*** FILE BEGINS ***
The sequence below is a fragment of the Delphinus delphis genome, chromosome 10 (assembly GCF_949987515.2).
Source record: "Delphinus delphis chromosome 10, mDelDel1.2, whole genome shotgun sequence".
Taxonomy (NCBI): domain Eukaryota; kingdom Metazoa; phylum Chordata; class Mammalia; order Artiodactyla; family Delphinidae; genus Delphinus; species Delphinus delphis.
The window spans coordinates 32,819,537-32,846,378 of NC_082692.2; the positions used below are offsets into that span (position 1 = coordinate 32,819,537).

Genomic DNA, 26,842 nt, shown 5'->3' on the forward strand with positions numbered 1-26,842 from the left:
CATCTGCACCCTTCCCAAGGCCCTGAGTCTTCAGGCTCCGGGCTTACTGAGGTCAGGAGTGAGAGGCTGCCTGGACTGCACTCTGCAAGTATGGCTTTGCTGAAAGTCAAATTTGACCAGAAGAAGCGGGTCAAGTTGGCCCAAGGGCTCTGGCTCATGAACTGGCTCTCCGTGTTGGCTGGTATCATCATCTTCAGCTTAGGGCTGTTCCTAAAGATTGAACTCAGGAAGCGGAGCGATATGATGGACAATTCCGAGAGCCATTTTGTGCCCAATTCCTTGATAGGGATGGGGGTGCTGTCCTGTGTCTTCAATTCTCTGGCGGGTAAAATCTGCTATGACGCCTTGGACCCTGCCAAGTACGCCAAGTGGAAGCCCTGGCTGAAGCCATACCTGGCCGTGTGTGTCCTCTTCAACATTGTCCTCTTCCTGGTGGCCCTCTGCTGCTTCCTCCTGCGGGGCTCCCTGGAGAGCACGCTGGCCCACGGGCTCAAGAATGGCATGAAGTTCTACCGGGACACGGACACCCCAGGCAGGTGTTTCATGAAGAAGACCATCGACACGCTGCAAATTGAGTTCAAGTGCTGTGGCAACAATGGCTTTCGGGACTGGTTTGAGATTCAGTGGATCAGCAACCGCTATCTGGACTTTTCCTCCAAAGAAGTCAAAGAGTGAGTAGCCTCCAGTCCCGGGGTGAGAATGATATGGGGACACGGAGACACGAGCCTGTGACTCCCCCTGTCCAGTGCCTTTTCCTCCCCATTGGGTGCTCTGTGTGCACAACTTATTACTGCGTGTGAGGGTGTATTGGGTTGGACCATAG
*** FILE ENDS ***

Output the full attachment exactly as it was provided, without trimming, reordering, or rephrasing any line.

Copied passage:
The sequence below is a fragment of the Delphinus delphis genome, chromosome 10 (assembly GCF_949987515.2).
Source record: "Delphinus delphis chromosome 10, mDelDel1.2, whole genome shotgun sequence".
Taxonomy (NCBI): domain Eukaryota; kingdom Metazoa; phylum Chordata; class Mammalia; order Artiodactyla; family Delphinidae; genus Delphinus; species Delphinus delphis.
The window spans coordinates 32,819,537-32,846,378 of NC_082692.2; the positions used below are offsets into that span (position 1 = coordinate 32,819,537).

Genomic DNA, 26,842 nt, shown 5'->3' on the forward strand with positions numbered 1-26,842 from the left:
CATCTGCACCCTTCCCAAGGCCCTGAGTCTTCAGGCTCCGGGCTTACTGAGGTCAGGAGTGAGAGGCTGCCTGGACTGCACTCTGCAAGTATGGCTTTGCTGAAAGTCAAATTTGACCAGAAGAAGCGGGTCAAGTTGGCCCAAGGGCTCTGGCTCATGAACTGGCTCTCCGTGTTGGCTGGTATCATCATCTTCAGCTTAGGGCTGTTCCTAAAGATTGAACTCAGGAAGCGGAGCGATATGATGGACAATTCCGAGAGCCATTTTGTGCCCAATTCCTTGATAGGGATGGGGGTGCTGTCCTGTGTCTTCAATTCTCTGGCGGGTAAAATCTGCTATGACGCCTTGGACCCTGCCAAGTACGCCAAGTGGAAGCCCTGGCTGAAGCCATACCTGGCCGTGTGTGTCCTCTTCAACATTGTCCTCTTCCTGGTGGCCCTCTGCTGCTTCCTCCTGCGGGGCTCCCTGGAGAGCACGCTGGCCCACGGGCTCAAGAATGGCATGAAGTTCTACCGGGACACGGACACCCCAGGCAGGTGTTTCATGAAGAAGACCATCGACACGCTGCAAATTGAGTTCAAGTGCTGTGGCAACAATGGCTTTCGGGACTGGTTTGAGATTCAGTGGATCAGCAACCGCTATCTGGACTTTTCCTCCAAAGAAGTCAAAGAGTGAGTAGCCTCCAGTCCCGGGGTGAGAATGATATGGGGACACGGAGACACGAGCCTGTGACTCCCCCTGTCCAGTGCCTTTTCCTCCCCATTGGGTGCTCTGTGTGCACAACTTATTACTGCGTGTGAGGGTGTATTGGGTTGGACCATAG